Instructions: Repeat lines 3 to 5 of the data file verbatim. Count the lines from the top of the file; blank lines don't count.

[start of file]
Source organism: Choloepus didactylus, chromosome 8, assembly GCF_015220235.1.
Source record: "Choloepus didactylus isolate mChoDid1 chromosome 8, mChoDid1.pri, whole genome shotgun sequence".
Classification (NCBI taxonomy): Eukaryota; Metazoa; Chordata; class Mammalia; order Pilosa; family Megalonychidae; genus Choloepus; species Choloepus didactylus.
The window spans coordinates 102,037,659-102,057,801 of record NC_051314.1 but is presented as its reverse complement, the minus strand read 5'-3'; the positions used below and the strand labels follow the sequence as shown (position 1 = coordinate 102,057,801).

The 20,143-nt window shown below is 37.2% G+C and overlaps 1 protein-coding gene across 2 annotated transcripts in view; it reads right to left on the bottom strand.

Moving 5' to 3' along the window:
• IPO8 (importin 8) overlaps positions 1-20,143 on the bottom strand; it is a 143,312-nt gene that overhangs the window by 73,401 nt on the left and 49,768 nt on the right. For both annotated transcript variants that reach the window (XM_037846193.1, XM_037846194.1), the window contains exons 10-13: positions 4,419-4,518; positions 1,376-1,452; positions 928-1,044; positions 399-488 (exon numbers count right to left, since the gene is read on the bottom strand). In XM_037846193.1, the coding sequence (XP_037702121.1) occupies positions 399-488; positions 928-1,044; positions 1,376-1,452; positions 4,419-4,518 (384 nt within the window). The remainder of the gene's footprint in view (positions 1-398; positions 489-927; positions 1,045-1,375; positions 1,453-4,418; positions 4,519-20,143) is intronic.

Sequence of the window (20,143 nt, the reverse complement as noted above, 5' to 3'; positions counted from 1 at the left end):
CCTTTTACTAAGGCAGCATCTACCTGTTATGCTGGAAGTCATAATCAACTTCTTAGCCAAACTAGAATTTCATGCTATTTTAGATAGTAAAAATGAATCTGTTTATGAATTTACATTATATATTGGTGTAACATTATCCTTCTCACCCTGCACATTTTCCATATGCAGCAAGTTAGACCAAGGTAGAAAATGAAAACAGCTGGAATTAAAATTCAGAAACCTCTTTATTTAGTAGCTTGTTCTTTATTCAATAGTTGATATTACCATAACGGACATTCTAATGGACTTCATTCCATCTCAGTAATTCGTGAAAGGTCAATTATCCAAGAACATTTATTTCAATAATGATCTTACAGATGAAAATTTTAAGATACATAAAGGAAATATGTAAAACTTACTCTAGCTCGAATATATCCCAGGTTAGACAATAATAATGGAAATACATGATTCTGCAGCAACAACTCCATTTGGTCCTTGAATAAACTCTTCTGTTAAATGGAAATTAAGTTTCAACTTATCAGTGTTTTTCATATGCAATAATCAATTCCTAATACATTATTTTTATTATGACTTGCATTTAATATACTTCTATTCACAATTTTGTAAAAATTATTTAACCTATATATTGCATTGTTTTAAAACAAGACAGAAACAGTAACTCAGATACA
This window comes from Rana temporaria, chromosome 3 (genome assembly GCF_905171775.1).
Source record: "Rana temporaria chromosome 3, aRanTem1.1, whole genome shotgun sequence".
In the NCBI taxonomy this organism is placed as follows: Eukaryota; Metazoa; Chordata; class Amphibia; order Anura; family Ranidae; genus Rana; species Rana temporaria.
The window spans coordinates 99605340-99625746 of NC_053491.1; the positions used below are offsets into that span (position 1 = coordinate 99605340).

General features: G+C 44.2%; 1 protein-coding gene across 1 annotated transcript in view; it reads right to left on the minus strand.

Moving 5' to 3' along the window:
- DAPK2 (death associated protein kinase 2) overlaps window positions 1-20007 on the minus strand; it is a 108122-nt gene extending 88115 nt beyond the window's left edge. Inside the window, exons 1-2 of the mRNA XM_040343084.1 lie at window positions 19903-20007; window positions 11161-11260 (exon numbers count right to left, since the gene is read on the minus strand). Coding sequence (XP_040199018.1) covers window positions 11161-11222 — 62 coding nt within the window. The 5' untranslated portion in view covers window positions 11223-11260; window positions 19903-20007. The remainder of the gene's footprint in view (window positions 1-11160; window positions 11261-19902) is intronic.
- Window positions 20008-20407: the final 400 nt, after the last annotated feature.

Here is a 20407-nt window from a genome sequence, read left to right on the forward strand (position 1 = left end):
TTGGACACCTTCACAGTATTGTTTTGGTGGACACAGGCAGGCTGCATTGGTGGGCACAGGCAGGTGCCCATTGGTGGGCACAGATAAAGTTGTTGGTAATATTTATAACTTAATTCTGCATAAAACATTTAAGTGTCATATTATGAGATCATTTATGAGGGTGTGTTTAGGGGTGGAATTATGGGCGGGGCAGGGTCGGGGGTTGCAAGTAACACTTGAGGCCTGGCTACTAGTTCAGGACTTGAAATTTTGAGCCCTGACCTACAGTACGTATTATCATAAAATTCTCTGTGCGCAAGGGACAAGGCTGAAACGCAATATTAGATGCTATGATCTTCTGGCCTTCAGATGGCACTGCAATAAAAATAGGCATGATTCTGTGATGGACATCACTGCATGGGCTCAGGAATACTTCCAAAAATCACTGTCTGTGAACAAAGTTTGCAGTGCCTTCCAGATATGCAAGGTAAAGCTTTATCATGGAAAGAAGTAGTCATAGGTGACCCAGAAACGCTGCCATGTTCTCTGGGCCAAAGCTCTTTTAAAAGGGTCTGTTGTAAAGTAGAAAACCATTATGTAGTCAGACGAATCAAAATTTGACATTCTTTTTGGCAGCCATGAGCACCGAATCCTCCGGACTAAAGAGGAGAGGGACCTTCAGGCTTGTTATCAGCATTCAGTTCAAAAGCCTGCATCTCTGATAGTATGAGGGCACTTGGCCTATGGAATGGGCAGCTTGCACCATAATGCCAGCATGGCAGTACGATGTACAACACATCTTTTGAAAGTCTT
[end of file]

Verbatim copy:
Classification (NCBI taxonomy): Eukaryota; Metazoa; Chordata; class Mammalia; order Pilosa; family Megalonychidae; genus Choloepus; species Choloepus didactylus.
The window spans coordinates 102,037,659-102,057,801 of record NC_051314.1 but is presented as its reverse complement, the minus strand read 5'-3'; the positions used below and the strand labels follow the sequence as shown (position 1 = coordinate 102,057,801).

The 20,143-nt window shown below is 37.2% G+C and overlaps 1 protein-coding gene across 2 annotated transcripts in view; it reads right to left on the bottom strand.